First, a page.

In many ways, payment reform was never really considered as SGR played out so badly that anything looked better than what might happen. What negotiating power there was to attempt to narrow the gap between basic and highly specialized services was long gone.
Reform Energy Wasted
The reform energy of the 1990 and 2010s time periods was far greater than exists now. It also appears that recognition and reform building takes at least 20 years to develop. The 2030s may be the earliest that a change would have the ability to address the challenge. Unfortunately the accelerating demand for generalists and general surgical services plus increasing retirements and insufficient entry will have forced entirely different solutions.
The 2010s leadership had its chance and focused upon insurance expansion and innovative payment - except they failed to focus on the one payment change that matters for 70% of the workforce needed by half of the American population.
Failures in More than General Surgery
The failures are in primary care, mental health, underserved areas, 75% of the rural population, 32% of the urban population. This is seen in 2621 counties lowest in physician concentrations with 40% of Americans. In these counties with least payment support, only 21% of physicians are found. These are counties that have been crying out for what the national design will not produce. Generalists are 46% of the workforce and general surgical specialties are about 25% - general forms of surgery, orthopedics, ob-gyn, urology, ear nose throat, ophthalmology.
Countdown of Physician Workforce in 2621 Counties Lowest in Physician Concentrations
- FM is 25% of lowest concentration physician workforce. FM once had a role in general surgical services. FM could take up the slack from general surgery, but again the designers have prevented this with certification, liability, and training barriers. Family medicine has long been stagnant at 3000 annual graduates since the class of 1980 - an indication of unfavorable place in the overall design. FM did have top retention in primary care and in specialty, but FM is fading from 95% family practice to 75% as payments, supports, salaries are better elsewhere as seen in Emergency Medicine 12%, urgent 4%, and hospitalist 4% positions. FM docs listed in hospital based settings are 26% rural as compared to all FM at just 20% and falling. FM in the 1970s was 30% rural in location. Failed payment fails most where physicians are most needed. Salaried FM docs are the most squeezed of all by failed payment design. Small and solo practices make up 50% of family physicians and are most threatened. The declines will continue until the last 20 years are put behind with new payment and new leadership.
- General IM was 13% of lowest concentration workforce but is collapsing to 6% or less. The payment design gives IM residency graduates substantially better choices across salary and support. In the past 15 years the hospitalist workforce has increased to 50,000 total with over 40,000 from IM training. More graduates in each class year pursue hospitalist careers than general IM. Substantial changes in payment disparities are a requirement for any return to general IM.
- Hospitalist, emergency medicine, and urgent care are the only registered increases for lowest concentration counties - but this may be at the expense of local primary care indicating worse to come.
- General surgery is falling fast - over a 15% decrease in the period 2005 to 2013. Payment design takes out production. Small hospital closure takes out needed facilities. Payment design takes out small and solo practices with higher costs and decreased productivity to go with low payments for basic services common to general surgeons.
- General orthopedics is also falling at a similar rate. In a recent study of specialists by age groups, almost every specialty had higher pay for the older physicians. Sometimes the gap was narrower as in primary care. In orthopedics the youngest and oldest physicians both had highest payment. Taking a fellowship or two appears to be most rewarded by payment design.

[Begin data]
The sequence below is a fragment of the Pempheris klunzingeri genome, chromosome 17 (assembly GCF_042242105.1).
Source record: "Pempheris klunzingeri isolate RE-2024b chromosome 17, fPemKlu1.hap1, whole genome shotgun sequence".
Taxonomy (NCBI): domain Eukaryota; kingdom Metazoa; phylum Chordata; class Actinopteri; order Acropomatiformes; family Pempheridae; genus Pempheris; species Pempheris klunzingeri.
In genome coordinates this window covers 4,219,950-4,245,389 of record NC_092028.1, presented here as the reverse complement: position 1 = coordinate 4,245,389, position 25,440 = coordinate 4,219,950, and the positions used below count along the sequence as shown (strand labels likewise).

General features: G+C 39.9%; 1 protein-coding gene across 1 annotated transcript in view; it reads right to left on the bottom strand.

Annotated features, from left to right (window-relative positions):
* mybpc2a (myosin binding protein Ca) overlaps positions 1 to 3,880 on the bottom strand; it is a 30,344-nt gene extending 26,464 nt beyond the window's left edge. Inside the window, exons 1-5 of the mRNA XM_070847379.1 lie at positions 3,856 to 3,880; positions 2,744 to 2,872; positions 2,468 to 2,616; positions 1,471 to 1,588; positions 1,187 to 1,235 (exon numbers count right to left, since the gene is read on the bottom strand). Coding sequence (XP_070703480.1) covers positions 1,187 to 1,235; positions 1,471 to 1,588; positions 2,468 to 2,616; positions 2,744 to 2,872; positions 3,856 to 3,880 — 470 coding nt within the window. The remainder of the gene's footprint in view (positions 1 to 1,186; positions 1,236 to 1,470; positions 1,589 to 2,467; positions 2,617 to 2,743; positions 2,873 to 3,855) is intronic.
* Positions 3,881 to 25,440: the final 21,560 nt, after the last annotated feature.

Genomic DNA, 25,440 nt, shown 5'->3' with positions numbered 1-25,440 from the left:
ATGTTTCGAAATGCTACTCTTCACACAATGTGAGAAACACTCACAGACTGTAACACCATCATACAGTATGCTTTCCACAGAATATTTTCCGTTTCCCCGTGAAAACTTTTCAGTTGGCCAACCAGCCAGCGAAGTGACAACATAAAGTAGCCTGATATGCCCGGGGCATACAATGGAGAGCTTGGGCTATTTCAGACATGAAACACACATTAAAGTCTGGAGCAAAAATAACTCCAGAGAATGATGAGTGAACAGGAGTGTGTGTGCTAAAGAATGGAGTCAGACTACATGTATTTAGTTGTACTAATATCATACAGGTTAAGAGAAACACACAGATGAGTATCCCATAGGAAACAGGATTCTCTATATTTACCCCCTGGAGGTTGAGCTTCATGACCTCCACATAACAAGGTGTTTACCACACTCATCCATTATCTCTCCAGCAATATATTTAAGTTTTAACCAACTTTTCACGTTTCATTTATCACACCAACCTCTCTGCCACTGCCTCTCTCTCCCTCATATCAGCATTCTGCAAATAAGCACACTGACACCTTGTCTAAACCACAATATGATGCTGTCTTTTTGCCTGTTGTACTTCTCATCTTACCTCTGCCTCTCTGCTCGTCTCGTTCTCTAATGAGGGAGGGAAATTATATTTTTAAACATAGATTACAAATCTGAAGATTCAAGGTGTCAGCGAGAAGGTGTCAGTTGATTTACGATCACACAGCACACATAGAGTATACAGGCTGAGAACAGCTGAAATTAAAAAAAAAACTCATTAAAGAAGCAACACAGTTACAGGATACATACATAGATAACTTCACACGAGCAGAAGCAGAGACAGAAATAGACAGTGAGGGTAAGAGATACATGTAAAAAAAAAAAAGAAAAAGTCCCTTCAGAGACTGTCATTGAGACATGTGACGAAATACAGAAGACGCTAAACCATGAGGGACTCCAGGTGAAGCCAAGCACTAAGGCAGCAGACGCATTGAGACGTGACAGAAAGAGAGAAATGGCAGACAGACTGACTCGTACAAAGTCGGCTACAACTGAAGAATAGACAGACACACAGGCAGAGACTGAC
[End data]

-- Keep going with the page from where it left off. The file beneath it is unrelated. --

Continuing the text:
- Worst contribution is in physicians with just 21% found where 40% are found. This is made worse because of increased demand from more elderly and near elderly. These are also counties growing fastest. Only 6% of training is found in these counties but even more training would not help as there just is not the payment to support the workforce. The magnitude of the disparity is indicated by 6% of residents (and even less GME dollars) for places with 40% of the US. Reimbursement design constantly shorts care where needed.
- Mental health providers are just 23.5% where 40% are found. The case can be made that these are places also with behavior issues across alcohol, depression, smoking, drug abuse, and children's mental health. Schools are hamstrung by lack of mental health. Less than 20% of psychiatrists and child psychiatrists are found in these counties - another indication that expansions of training will not resolve shortages. Distance to care makes matters worse. Counties with 100,000 to 200,000 are also without a psychiatrist in some states. Once again lowest payment prevents the support of enough team members in enough places to deliver the care.
- Nurse practitioner and physician assistant workforce is promoted as a fix for care where needed, but payment less for NP and PA services has been an impediment as with other payments too low. Also NP and PA are among the most flexible, able to transition to more specialties with more added to each specialty. With widespread acceptance the NP and PA graduates are moving away from family practice and primary care to new lower proportions year after year. In the next decade the family practice proportion will be 3rd or 4th behind emergency medicine, orthopedics, and surgery. The last doubling of PA graduates resulted in 100% more entering the workforce, over 200% entering non-primary care, and less than 30% more entering primary care with this falling steadily in the years after entry.
More Dollars for Academic Centers - Even Odds 50:50
This is just the first of the media push. There will be studies and proposals with dollars sent to academic centers - but these dollars will not result in more general surgeons, nor will they replace the aging general surgeons that have shaped 2 - 3 percentage points of decline a year from 2005 to 2013.
General Surgery Must Rise from the Ashes of the Last 20 Years - but must join the generalist and general specialty crowd in deficit.
Recent Posts and References
No Positive Spin for the Innovator Tailspin - more claims for innovation successes are apparently attempts to hide failure
Stop the Promotion To Restore Mental Health Access - claims of mental health care reforms or improvements are a stark contrast from the reality of lowest payment, highest complexity of care, unreliable payment, and poor support other than lots of rhetoric
Primary care can be recovered and should be recovered,
but cannot be recovered when moving the wrong directions